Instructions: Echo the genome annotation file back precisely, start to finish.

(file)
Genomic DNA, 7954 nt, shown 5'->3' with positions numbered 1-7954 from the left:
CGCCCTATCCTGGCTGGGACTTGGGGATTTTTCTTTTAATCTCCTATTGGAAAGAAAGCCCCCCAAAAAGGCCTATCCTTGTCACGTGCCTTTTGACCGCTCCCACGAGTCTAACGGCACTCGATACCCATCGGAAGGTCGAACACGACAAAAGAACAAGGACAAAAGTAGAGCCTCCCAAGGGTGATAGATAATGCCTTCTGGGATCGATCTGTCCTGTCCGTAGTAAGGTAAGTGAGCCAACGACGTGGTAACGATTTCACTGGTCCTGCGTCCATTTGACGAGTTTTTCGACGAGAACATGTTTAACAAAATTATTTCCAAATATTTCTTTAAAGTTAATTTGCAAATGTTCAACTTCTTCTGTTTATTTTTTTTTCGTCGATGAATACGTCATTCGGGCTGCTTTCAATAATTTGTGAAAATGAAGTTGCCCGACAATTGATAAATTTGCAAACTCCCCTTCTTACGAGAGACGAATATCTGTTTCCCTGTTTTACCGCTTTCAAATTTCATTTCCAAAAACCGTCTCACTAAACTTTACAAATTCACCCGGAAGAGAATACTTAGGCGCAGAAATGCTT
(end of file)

Genomic DNA, 7954 nt, shown 5'->3' with positions numbered 1-7954 from the left:
CGCCCTATCCTGGCTGGGACTTGGGGATTTTTCTTTTAATCTCCTATTGGAAAGAAAGCCCCCCAAAAAGGCCTATCCTTGTCACGTGCCTTTTGACCGCTCCCACGAGTCTAACGGCACTCGATACCCATCGGAAGGTCGAACACGACAAAAGAACAAGGACAAAAGTAGAGCCTCCCAAGGGTGATAGATAATGCCTTCTGGGATCGATCTGTCCTGTCCGTAGTAAGGTAAGTGAGCCAACGACGTGGTAACGATTTCACTGGTCCTGCGTCCATTTGACGAGTTTTTCGACGAGAACATGTTTAACAAAATTATTTCCAAATATTTCTTTAAAGTTAATTTGCAAATGTTCAACTTCTTCTGTTTATTTTTTTTTCGTCGATGAATACGTCATTCGGGCTGCTTTCAATAATTTGTGAAAATGAAGTTGCCCGACAATTGATAAATTTGCAAACTCCCCTTCTTACGAGAGACGAATATCTGTTTCCCTGTTTTACCGCTTTCAAATTTCATTTCCAAAAACCGTCTCACTAAACTTTACAAATTCACCCGGAAGAGAATACTTAGGCGCAGAAATGCTT